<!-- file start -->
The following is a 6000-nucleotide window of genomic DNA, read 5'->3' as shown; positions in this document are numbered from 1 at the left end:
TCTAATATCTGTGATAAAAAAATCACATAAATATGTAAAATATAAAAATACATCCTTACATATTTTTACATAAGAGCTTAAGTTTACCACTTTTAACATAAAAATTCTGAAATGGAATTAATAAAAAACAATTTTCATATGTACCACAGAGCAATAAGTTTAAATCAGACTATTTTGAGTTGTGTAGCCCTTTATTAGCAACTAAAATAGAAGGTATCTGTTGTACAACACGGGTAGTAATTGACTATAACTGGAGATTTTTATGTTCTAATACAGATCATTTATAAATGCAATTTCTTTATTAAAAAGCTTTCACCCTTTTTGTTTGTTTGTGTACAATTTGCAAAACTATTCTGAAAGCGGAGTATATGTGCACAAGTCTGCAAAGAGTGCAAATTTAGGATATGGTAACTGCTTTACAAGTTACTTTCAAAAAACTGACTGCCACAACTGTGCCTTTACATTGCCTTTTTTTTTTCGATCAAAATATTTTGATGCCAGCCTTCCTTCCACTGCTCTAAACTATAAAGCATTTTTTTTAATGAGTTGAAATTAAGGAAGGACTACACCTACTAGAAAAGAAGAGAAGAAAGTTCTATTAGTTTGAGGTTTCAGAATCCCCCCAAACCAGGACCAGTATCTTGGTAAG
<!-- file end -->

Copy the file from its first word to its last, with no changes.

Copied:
The following is a 6000-nucleotide window of genomic DNA, read 5'->3' as shown; positions in this document are numbered from 1 at the left end:
TCTAATATCTGTGATAAAAAAATCACATAAATATGTAAAATATAAAAATACATCCTTACATATTTTTACATAAGAGCTTAAGTTTACCACTTTTAACATAAAAATTCTGAAATGGAATTAATAAAAAACAATTTTCATATGTACCACAGAGCAATAAGTTTAAATCAGACTATTTTGAGTTGTGTAGCCCTTTATTAGCAACTAAAATAGAAGGTATCTGTTGTACAACACGGGTAGTAATTGACTATAACTGGAGATTTTTATGTTCTAATACAGATCATTTATAAATGCAATTTCTTTATTAAAAAGCTTTCACCCTTTTTGTTTGTTTGTGTACAATTTGCAAAACTATTCTGAAAGCGGAGTATATGTGCACAAGTCTGCAAAGAGTGCAAATTTAGGATATGGTAACTGCTTTACAAGTTACTTTCAAAAAACTGACTGCCACAACTGTGCCTTTACATTGCCTTTTTTTTTTCGATCAAAATATTTTGATGCCAGCCTTCCTTCCACTGCTCTAAACTATAAAGCATTTTTTTTAATGAGTTGAAATTAAGGAAGGACTACACCTACTAGAAAAGAAGAGAAGAAAGTTCTATTAGTTTGAGGTTTCAGAATCCCCCCAAACCAGGACCAGTATCTTGGTAAG